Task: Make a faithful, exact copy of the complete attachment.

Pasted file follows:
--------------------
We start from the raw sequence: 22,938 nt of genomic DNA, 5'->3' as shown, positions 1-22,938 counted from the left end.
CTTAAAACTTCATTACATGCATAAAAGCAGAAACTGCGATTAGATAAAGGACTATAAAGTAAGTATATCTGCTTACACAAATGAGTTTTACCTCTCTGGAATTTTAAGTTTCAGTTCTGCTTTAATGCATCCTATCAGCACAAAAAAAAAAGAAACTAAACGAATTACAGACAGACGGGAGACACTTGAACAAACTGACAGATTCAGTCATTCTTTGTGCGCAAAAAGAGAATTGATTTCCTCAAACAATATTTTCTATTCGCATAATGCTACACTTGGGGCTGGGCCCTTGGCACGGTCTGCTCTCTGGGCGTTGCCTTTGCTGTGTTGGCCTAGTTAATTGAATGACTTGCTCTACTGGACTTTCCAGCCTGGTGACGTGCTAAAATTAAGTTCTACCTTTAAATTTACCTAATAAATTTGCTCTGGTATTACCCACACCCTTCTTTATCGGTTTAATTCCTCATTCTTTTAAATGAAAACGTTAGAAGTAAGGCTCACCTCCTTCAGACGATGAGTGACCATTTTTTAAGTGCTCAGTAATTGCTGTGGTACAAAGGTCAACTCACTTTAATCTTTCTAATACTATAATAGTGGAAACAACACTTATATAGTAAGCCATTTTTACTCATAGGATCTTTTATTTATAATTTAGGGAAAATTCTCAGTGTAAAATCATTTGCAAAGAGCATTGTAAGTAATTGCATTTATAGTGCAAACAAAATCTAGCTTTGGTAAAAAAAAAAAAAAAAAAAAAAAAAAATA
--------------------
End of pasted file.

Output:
We start from the raw sequence: 22,938 nt of genomic DNA, 5'->3' as shown, positions 1-22,938 counted from the left end.
CTTAAAACTTCATTACATGCATAAAAGCAGAAACTGCGATTAGATAAAGGACTATAAAGTAAGTATATCTGCTTACACAAATGAGTTTTACCTCTCTGGAATTTTAAGTTTCAGTTCTGCTTTAATGCATCCTATCAGCACAAAAAAAAAAGAAACTAAACGAATTACAGACAGACGGGAGACACTTGAACAAACTGACAGATTCAGTCATTCTTTGTGCGCAAAAAGAGAATTGATTTCCTCAAACAATATTTTCTATTCGCATAATGCTACACTTGGGGCTGGGCCCTTGGCACGGTCTGCTCTCTGGGCGTTGCCTTTGCTGTGTTGGCCTAGTTAATTGAATGACTTGCTCTACTGGACTTTCCAGCCTGGTGACGTGCTAAAATTAAGTTCTACCTTTAAATTTACCTAATAAATTTGCTCTGGTATTACCCACACCCTTCTTTATCGGTTTAATTCCTCATTCTTTTAAATGAAAACGTTAGAAGTAAGGCTCACCTCCTTCAGACGATGAGTGACCATTTTTTAAGTGCTCAGTAATTGCTGTGGTACAAAGGTCAACTCACTTTAATCTTTCTAATACTATAATAGTGGAAACAACACTTATATAGTAAGCCATTTTTACTCATAGGATCTTTTATTTATAATTTAGGGAAAATTCTCAGTGTAAAATCATTTGCAAAGAGCATTGTAAGTAATTGCATTTATAGTGCAAACAAAATCTAGCTTTGGTAAAAAAAAAAAAAAAAAAAAAAAAAAATA